The only thing that consoles you when everything is falling down around you is information, because now you know that the thing our generation has going for it is that we speak and we listen. The arrests of reporters in Ferguson is beyond unnerving, but the one thing that I find uplifting is that we’re evolving around these barriers. The brave journalists who have reported from Ferguson — several of whom have been arrested — are giving us a little power by igniting our consciences. We still have a long way to go, but we have a greater capacity for caring than we’ve ever had. Why would anyone ever hope to bring a child into this fucked up world? I suppose that it would be because he or she would hope that that child could change it. I do hope for that. Even — especially — now.

from “The Spell” by Marie Howe


Every day when I pick up my four-year-old daughter from preschool
she climbs into her back booster seat and says, Mom—tell me your story.
And almost every day I tell her: I dropped you off, I taught my class
I ate a tuna fish sandwich, wrote e-mails, returned phone calls, talked with students
and then I came to pick you up.
And almost every day I think, My God, is that what I did?

Yesterday, she climbed into the backseat and said, Mom
tell me your story, and I did what I always did:
  I said I dropped you off
taught my class, had lunch, returned e-mails, talked with students…
  And she said, No Mom, tell me the whole thing.

And I said, ok. I feel a little sad.
And she said, Tell me the whole thing Mom.
And I said, ok Elise died.

Elise is dead and the world feels weary and brokenhearted.
And she said, Tell me the whole thing Mom.
And I said, in my dream last night I felt my life building up around me and
  when I stepped forward and away from it and turned around I saw a high
  and frozen crested wave.

  And she said, the whole thing Mom.
Then I thought of the other dream, I said, when a goose landed heavily on my head—
But when I’d untangled it from my hair I saw it wasn’t a goose but a winged serpent
writhing up into the sky like a disappearing bee.

And she said, Tell me the whole story.
And I said, Elise is dead, and all the frozen tears are mine of course
and if that wave broke it might wash my life clear,
    and I might begin again from now and from here.

And I looked into the rearview mirror—
She was looking sideways, out the window, to the right
    —where they say the unlived life is.

Ok? I said.
And she said, Ok, still looking in that direction.

To ascribe this entirely to contempt for black men is to miss an essential variable, though—a very real, American fear of them. They—we—are inexplicably seen as a millions-strong army of potential killers, capable and cold enough that any single one could be a threat to a trained police officer in a bulletproof vest. There are reasons why white gun’s rights activists can walk into a Chipotle restaurant with assault rifles and be seen as gauche nuisances while unarmed black men are killed for reaching for their wallets or cell phones, or carrying children’s toys.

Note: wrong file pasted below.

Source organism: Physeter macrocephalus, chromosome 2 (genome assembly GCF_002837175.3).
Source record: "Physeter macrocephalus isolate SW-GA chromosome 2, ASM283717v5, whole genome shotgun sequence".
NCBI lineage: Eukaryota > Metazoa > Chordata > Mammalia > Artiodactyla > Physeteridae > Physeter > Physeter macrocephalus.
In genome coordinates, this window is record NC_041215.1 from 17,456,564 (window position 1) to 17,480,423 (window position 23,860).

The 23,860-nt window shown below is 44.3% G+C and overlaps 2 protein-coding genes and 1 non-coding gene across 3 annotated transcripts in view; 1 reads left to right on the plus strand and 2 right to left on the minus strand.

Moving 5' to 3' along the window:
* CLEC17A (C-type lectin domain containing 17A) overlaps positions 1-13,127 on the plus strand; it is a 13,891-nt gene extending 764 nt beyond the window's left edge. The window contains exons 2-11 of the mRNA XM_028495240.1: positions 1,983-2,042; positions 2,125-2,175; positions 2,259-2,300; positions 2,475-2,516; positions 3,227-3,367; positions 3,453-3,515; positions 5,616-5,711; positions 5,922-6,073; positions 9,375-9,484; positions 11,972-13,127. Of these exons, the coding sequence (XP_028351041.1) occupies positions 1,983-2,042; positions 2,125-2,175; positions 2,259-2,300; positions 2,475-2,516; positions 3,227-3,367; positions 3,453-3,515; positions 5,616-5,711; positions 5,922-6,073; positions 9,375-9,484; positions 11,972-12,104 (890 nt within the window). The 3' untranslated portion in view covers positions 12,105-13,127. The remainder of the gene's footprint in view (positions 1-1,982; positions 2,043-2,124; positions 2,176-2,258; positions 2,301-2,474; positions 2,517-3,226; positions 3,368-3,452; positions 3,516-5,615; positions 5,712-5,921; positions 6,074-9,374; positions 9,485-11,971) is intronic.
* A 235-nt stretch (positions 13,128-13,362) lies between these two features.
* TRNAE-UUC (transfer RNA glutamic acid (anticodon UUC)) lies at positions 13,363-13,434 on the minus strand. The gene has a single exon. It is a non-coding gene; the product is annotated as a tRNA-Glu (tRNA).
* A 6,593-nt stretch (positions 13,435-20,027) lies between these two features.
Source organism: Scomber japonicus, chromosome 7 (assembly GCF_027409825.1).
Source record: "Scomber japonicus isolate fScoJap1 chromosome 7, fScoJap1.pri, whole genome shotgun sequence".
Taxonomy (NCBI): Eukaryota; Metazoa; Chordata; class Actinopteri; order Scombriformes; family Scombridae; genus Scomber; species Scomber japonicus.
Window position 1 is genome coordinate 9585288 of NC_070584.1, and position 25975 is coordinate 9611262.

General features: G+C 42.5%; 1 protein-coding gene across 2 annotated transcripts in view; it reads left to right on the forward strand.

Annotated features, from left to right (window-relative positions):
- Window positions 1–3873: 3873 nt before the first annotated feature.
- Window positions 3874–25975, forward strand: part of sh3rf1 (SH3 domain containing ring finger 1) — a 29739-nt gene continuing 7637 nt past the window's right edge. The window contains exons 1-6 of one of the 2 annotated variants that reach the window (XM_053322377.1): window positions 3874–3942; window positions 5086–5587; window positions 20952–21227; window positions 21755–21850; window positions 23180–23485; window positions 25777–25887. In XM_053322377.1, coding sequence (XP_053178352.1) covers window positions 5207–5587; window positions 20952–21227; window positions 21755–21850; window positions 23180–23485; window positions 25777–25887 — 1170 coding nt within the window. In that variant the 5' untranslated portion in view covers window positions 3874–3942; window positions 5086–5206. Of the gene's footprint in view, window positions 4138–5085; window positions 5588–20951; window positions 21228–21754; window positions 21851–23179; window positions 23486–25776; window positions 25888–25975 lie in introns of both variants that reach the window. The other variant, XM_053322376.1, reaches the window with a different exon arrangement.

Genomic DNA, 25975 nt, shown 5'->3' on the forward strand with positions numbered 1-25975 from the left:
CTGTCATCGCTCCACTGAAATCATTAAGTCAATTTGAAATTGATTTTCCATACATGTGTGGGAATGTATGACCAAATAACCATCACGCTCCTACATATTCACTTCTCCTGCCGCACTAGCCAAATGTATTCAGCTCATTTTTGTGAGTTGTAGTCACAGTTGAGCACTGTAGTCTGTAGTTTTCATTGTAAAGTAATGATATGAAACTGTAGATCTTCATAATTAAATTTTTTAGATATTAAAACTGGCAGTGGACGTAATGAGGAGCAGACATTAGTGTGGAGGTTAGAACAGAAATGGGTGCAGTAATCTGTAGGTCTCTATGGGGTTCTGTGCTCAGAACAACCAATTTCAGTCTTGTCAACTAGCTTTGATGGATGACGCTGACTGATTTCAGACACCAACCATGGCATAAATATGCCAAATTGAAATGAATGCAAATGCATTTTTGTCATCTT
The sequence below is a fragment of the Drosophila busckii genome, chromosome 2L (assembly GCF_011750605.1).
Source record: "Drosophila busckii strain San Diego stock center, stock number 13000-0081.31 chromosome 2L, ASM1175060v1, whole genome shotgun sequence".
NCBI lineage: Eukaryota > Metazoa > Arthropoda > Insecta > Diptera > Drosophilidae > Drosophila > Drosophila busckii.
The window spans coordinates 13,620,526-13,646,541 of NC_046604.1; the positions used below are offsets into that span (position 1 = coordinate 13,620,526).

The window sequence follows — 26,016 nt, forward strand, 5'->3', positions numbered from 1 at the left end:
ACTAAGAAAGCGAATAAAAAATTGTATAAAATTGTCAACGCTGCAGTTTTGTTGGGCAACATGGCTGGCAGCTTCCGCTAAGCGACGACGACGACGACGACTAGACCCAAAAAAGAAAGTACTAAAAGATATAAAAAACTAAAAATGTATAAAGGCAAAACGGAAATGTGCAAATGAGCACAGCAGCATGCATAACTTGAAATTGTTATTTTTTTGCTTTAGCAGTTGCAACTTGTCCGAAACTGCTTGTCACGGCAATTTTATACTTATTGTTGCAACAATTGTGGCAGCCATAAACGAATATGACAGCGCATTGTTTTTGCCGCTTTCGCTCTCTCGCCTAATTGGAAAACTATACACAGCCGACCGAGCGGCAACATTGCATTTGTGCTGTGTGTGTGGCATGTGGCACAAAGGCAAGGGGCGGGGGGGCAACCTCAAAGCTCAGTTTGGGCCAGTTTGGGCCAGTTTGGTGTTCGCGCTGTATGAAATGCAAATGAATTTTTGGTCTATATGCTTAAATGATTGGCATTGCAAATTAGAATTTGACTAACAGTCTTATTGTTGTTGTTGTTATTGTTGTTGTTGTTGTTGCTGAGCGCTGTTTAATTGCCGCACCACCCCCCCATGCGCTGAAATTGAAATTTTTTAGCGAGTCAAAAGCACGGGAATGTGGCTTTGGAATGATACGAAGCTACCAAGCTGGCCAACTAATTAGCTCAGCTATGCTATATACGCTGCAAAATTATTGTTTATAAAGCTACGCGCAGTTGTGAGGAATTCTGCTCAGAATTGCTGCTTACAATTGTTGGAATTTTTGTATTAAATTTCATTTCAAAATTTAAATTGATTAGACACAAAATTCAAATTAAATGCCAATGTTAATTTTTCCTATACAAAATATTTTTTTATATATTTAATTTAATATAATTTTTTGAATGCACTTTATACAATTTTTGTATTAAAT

"To live, just move forward towards those you love."

Needed this again today


"To live, just move forward towards those you love."

Needed this again today

Know what is happening in Ferguson


Know that Mike Brown was murdered without reason.
Know they left his body out, like they left out lynched Black folk to scare people
Know his community was grieving
Know they wanted solidarity and justice
Know they protested peacefully
Know they gathered
Know the police responded
Know the police are occupying Ferguson
Know that 20 departments have come into the community
Know they are throwing tear gas at people
Know that they have cut off road ways
Know the police are armed
Know the civilians are still peacefully protesting
Know that White community members have come armed in support of the police
Know that Black community members are only armed by the cameras on their smart phones
Know that the Black conduit for justice will only be Social Media
Know what is happening in Ferguson
Know that there is injustice
Pay attention before the media lies to you and tells you that any deaths from here on out were warranted

Pay Attention to Ferguson →


Please pay attention to what is happening in Ferguson right now.

The people of Ferguson are staging a peaceful protest regarding the unlawful, tragic murder of Mike Brown, and the police are responding with rubber bullets (one man has been injured so far) and tear gas, calling the…

The game “sort of encapsulates something that’s happening in our culture right now,” he explained, “where there’s …[this] ability to sudden[ly] become famous sort of out of nowhere that kind of almost mirrors a lot of what’s happening on the Internet lately.” According to Fanning, the democracy of the Internet makes the game feel more realistic, and therefore more rewarding to play.

I sort of kind of almost said some barely quotable things about Kim Game and The Internet on HuffPo yesterday.

These Men Say The ‘Kim Kardashian: Hollywood’ Game Isn’t Just For Women


Ferguson Police have dogs and shotguns. The unarmed crowd is raising their hands.

For anyone not following the Mike Brown story on Twitter: a 17 year old black boy named Mike Brown, who was supposed to start college tomorrow, was shot to death in Ferguson, Missouri by police while jaywalking. He was unarmed. He was shot 9 times.

Initial media reports claimed that an 18 year old black man had been shot and killed while fleeing police after shoplifting.

People in the neighborhood, including members of Mike Brown’s family, came out of their homes and began to protest, shouting “no justice, no peace,” and keeping their hands in the air.

Media reports claimed that a violent mob quickly formed around the shooting location shouting “kill the police.”

Spread this. Tell the truth about what happened to this boy. Tell the truth about what is happening NOW. The police and the mainstream media is painting him as a criminal, and his community as a violent mob.

SPREAD THIS. Don’t let them lie.

(Source: whatwhiteswillneverknow, via danielleh)

Kevin Fanning says he had to save up “forever” to afford his character Kloaca’s turquoise pixie haircut.

Jess Zimmerman interviewed me for an article about men who play Kim Kardashian Hollywood. It is a very very very fun interview.

The Surprising Reasons Men Love the Kim Kardashian Game | TIME